The park itself is worth seeing, with its huge trees, endless lawns and ginger cows with thick fringes and long horns (Highland cattle, I understood). The day we went to visit, it was full of people having picnics, walking dogs, cycling or strolling around.
The other important building on the site is Pollok House, a mansion with striking Italian style gardens which belonged to the Maxwell family. The entrance, displaying Roman style marble busts, displays double stairs leading to the upper floor. The elegant corridors and rooms with classical stuccos and ionic columns are decorated with a large collection of Spanish paintings. It’s a bit weird to see portraits of the emperor Charles V or Phillip II in a Scottish house and hearing the story of a Spanish dynasty ending in madness. Unfortunately the Lady in a fur wrap by El Greco wasn’t there, probably lent to some exhibition elsewhere, but I could admire the portrait of Lady Stirling Maxwell by Sir James Guthrie. She is seen from the back reading a book (which is pretty unusual in portraits of aristocrats, but apparently she was very shy), her yellow and ochre silk gown, with its unfinished folds, spilling across the bottom of the picture. In the smoking room I was surprised to find a series of William Blake’s paintings, minutely detailed, almost a decoration, similar to some 15th century Italian paintings (just think of the Hunt by Paolo Uccello). We took pictures of the amazing garden and headed back home.
When I go to London I always plan my visit carefully: there is so much going on, that I need to know what the priorities are. We had only two days and five or six exhibitions I was interested in and I was dying to go to the theatre.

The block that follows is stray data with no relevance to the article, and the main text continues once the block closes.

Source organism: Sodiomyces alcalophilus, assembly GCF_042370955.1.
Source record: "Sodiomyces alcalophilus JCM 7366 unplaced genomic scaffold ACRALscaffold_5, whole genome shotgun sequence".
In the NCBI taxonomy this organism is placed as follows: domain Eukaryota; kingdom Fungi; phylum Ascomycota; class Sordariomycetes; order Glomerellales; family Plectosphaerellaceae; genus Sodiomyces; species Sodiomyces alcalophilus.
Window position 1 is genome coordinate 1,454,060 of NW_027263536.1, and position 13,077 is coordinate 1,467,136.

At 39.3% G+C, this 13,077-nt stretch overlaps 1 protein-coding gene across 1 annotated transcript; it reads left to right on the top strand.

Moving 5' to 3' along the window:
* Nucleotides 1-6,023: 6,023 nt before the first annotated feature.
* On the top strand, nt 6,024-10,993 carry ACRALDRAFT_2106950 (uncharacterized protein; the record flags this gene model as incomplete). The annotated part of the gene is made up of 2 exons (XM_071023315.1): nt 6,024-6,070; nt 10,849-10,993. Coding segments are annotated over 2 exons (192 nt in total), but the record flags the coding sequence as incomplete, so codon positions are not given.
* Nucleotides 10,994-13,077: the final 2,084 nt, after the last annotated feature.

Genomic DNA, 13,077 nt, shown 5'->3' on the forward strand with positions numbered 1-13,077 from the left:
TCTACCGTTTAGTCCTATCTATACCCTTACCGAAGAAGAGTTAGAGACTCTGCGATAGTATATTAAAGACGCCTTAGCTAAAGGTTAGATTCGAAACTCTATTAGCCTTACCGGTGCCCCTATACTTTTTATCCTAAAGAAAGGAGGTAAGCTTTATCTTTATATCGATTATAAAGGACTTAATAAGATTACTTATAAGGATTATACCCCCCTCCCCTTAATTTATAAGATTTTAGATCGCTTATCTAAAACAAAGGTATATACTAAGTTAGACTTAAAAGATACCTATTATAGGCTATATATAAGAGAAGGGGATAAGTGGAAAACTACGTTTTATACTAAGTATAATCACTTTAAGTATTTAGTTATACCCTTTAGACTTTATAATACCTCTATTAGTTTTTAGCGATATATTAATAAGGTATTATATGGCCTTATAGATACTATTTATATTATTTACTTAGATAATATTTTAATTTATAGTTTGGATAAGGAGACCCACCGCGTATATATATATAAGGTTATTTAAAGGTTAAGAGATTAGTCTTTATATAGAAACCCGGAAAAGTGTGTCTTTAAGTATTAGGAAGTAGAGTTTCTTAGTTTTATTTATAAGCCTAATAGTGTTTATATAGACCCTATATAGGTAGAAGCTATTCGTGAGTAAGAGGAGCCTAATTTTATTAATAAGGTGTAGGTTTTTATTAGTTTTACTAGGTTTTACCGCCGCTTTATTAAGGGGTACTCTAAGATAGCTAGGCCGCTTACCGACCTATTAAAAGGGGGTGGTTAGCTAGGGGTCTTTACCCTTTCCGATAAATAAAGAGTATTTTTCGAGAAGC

It was a well deserved holiday after all the scrubbing, sanding, painting and re-painting at home. The first day we managed to go to two exhibitions (Making colours at the National Gallery and Wedding Dresses at V&A) as well as shopping in Oxford Street.
My daughter wasn’t happy to go to the theatre, though, and we had forgotten to book in advance. I’d have liked to have seen Matilda or The Phantom of the Opera but both were sold out. Eventually I managed to get two tickets for the Mousetrap. It was good: we enjoyed it and my daughter, in the end, said it was a great idea to have a night out. When the curtains came down the actors made the audience promise to not reveal the ‘trap’ to anyone. I can only say it was an unexpected ending. Probably most of the audience kept the secret, as the play has been performed for about forty years.
Our first exhibition in the list was at V&A: wedding dresses. Gorgeous, beautiful things, the wording explaining social habits and fashion trends in a clear and captivating way. Apparently dressing in wedding white was not a tradition (as it is now all over the world) till Queen Victoria wore a white gown for her wedding in 1840. One reason was that women usually used their dresses after the wedding: a white dress wouldn’t be appropriate in everyday life. In 1933 the aristocrat Margaret Whigham Hartnell wore a wedding gown made for the occasion and never wore it afterwards. Tulle veils started only in the 1830s, expensive lace or more approachable caps and bonnets having previously been worn instead. As marriages were celebrated mostly in churches, removable sleeves or short cloaks were added to strapless gowns to cover upper arms and deep cleavages. This was in the past. Contemporary brides rarely care. There were all kinds of dresses and colours, even black, violet, purple, red and blue. Some dresses were inspired by Chinese, Indian or African traditional clothes. My favourite ones were light muslin dresses (early 19th century). They looked comfortable, easy to wear and charming. Certainly better than the terrible corsets and crinolines that preceded and followed it. Here attached, and I can’t help showing it off, is my wedding dress. It was very simple, no corset included. I loved it and my husband and I look so young and slim...twenty-two years ago.
At the V&A shop we bought some cards and two booklets, as all the rest was incredibly expensive, though some items were ‘on sale’. My daughter bought a card saying: ‘I wish my boyfriend was dirty like your policies’. Why should you wish for a dirty boyfriend, I wondered. She explained the pun over and over but I couldn't get the joke. It must be the generation gap!